• Create 2 Datacenters
  • Create a Cluster
  • Create Test Folders for VM Storage
  • Attach the Hosts
  • Create a Distributed Switch
  • Create a Distributed PortGroup
  • Attach the NFS Datastore (if Selected) to the hosts
  • Copy the Photon OS ISO image downloaded from VMware’s bintray server to the Datastore
  • Create directories to add sample ports

One note before running the script, the ISO image being downloaded is roughly 200MB and could take a while depending on your bandwidth. My tests ranged anywhere between 30 seconds and 5 minutes.

The sample script can be run with the following command:
./run_sample.sh ../samples/vsphere/vcenter/setup/main.py –sv

Configuring an environment with the main.py file

Create a VM with Defaults

Now that our environment is setup, let’s take a look at adding a VM to this environment. The easiest way is to create a default VM. This action means the API takes care of all the configuration settings based on the Guest OS version. There are some prerequisites that are required for placement such as desired datacenter, VM folder, and datastore. These are all referenced from the testbed.py configuration file we referenced in the first example.

Updating the Testbed File for VM Tasks

The VM can then be created with the following command:
./run_sample.sh ../samples/vsphere/vcenter/vm/create/create_default_vm.py –v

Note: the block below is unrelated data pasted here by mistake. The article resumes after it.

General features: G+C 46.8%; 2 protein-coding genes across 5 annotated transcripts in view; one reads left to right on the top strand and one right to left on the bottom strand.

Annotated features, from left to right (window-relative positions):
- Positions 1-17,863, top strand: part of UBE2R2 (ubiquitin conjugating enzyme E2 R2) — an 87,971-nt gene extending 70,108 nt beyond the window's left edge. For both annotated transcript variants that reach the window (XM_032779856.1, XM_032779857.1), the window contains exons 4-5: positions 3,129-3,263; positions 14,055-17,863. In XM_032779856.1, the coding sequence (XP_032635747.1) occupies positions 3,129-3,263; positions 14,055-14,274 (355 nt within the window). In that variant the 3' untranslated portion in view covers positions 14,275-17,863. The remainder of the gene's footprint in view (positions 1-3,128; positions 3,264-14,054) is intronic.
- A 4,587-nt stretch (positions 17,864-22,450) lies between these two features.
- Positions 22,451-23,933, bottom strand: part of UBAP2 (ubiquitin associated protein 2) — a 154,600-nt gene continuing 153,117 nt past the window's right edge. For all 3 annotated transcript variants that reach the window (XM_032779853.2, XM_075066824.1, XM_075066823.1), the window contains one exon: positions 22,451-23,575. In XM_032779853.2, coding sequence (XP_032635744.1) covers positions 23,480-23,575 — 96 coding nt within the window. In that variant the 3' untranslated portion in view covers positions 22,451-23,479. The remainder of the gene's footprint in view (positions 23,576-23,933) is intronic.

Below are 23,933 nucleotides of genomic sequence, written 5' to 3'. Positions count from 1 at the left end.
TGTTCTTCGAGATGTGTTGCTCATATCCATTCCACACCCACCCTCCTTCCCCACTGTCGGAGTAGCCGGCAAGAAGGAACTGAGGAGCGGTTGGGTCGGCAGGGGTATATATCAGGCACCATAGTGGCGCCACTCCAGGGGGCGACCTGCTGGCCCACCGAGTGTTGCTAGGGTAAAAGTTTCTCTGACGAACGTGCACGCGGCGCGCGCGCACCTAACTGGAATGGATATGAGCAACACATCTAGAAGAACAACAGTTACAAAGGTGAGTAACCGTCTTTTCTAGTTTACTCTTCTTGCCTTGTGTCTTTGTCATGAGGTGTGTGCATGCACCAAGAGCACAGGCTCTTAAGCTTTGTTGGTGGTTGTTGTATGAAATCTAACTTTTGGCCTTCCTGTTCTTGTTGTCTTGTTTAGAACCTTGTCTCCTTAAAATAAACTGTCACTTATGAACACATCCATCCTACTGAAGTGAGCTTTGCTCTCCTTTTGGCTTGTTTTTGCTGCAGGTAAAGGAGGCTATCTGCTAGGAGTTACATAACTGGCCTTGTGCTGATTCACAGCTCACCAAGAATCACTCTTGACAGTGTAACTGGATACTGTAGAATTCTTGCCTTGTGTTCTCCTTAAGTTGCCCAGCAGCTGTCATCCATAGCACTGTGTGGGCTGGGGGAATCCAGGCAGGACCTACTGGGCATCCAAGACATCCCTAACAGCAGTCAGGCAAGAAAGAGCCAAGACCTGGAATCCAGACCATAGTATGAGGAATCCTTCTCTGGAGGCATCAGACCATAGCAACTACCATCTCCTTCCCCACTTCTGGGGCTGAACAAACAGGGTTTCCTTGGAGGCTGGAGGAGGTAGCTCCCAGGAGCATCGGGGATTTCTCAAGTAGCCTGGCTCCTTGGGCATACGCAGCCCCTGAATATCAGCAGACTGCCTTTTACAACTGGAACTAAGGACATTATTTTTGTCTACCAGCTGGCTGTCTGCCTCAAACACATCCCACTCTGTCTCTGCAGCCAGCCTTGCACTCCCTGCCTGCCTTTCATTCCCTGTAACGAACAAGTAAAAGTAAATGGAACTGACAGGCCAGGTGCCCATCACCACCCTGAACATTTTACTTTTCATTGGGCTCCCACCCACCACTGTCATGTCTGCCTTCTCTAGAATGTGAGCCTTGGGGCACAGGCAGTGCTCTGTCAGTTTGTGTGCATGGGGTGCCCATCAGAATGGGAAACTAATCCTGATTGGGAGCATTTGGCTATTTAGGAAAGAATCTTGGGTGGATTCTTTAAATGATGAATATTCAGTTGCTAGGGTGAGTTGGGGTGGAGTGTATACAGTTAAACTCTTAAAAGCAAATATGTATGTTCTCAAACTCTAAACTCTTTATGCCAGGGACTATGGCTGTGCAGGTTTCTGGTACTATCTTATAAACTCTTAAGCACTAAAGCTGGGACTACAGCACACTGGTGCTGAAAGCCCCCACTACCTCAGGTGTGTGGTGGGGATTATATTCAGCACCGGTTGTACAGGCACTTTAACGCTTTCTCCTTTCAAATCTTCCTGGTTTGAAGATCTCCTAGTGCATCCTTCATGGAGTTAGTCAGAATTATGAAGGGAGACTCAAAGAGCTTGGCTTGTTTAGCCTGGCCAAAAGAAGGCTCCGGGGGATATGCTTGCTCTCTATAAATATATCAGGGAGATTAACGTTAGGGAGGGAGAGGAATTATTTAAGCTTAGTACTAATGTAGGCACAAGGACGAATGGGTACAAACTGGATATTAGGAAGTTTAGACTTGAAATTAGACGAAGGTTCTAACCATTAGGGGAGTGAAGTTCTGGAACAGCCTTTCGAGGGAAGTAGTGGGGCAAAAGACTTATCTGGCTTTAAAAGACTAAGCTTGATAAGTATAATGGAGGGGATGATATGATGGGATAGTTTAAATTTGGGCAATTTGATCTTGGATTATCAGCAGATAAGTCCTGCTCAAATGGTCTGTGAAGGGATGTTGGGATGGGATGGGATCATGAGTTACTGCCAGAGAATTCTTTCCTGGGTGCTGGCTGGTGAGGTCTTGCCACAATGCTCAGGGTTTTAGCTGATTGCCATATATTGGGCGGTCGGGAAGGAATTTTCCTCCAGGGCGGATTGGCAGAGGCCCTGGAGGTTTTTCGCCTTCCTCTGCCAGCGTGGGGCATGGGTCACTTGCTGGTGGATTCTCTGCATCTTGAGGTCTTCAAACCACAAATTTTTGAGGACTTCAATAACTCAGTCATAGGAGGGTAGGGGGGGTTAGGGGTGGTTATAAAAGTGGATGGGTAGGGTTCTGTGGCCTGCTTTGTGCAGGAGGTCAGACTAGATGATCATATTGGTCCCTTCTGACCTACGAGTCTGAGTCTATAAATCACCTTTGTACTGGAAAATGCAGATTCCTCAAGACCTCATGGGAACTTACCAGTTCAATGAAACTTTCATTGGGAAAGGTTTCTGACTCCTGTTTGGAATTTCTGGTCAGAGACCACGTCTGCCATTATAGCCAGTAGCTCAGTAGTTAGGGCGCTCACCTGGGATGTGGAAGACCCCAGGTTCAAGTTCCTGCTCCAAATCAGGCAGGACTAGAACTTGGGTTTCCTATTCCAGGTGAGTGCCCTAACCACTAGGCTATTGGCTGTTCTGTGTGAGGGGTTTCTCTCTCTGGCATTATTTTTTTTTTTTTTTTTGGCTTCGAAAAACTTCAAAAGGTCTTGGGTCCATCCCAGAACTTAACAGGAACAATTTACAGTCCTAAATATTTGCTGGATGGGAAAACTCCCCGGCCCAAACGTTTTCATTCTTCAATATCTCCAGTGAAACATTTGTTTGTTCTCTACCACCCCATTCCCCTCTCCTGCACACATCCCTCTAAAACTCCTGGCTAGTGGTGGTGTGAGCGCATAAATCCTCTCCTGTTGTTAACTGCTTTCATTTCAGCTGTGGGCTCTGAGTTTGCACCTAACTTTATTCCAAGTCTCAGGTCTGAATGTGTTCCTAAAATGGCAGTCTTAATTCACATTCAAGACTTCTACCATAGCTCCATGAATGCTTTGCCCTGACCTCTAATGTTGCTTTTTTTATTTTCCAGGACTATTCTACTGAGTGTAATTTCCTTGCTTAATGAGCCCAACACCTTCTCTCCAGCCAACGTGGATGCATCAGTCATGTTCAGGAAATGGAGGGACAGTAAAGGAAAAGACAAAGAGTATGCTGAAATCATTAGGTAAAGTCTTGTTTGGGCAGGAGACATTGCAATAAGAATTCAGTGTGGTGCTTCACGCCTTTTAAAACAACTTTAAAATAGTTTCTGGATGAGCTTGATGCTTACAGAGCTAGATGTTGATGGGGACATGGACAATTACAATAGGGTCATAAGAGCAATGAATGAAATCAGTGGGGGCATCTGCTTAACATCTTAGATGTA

Default VM Creation Sample

Notice in the above example how even though we didn’t populate all of the settings, the VM received required items like a CPU, a disk, and so forth.

To verify the VM does indeed exist, we can obtain a list of VMs with the following command:
./run_sample.sh ../samples/vsphere/vcenter/vm/list_vms.py –v

List VMs Sample

VM Power Actions

The next logical step after creating a VM is to power it on. There’s a sample within the vm folder named power.py, which shows off all of the power actions. This file references the ‘VM_NAME_DEFAULT’ input from the testbed.py file.

When running the command as is, the VM will be put through the following power states:

  • Obtain current power state
  • Power Off (NOTE: Only if the VM is currently powered on)
  • Power On
  • Suspend the VM
  • Resume the VM
  • Reset the VM

The command can be run with the following:
./run_sample.sh ../samples/vsphere/vcenter/vm/power.py –v

VM Power State Sample

Summary

This post shows you how to easily get started with the vSphere Automation SDK for Python. It takes you through the setup of an entire environment, as well as using the individual samples. You can then take whichever is most relevant to you and apply to your environment or, pull parts of this code out and use it to automate or integrate as needed.

With our SDK now being open sourced, we are intent on making sure these samples are of a high quality. If you notice areas of improvement, or come up with some new samples, please feel free to raise issues or pull requests on our GitHub repository.

If you’ve missed any of the prior posts, here are the others in the series: